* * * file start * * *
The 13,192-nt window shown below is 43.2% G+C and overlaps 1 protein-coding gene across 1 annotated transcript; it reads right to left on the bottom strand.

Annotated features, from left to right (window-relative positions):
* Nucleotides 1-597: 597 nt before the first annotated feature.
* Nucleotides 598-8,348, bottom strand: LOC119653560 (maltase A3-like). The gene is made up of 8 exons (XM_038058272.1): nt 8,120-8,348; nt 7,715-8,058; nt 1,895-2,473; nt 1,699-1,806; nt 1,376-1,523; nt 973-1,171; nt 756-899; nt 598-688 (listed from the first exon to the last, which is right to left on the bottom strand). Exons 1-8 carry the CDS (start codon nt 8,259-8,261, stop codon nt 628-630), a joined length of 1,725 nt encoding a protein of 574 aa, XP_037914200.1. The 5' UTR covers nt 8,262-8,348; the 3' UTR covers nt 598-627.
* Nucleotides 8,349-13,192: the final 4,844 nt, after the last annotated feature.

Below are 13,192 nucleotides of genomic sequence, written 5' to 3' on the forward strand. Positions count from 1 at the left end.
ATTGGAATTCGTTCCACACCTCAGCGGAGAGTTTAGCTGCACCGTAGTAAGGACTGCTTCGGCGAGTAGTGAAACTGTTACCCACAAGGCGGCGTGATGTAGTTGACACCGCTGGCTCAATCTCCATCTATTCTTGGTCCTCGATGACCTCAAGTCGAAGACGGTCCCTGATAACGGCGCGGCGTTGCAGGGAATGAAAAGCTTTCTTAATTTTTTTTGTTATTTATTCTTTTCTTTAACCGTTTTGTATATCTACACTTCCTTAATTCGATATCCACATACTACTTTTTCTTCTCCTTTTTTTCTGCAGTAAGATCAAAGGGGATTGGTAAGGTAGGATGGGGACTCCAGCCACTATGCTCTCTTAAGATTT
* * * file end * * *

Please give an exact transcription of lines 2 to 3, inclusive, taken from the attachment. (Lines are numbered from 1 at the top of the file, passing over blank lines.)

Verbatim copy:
Annotated features, from left to right (window-relative positions):
* Nucleotides 1-597: 597 nt before the first annotated feature.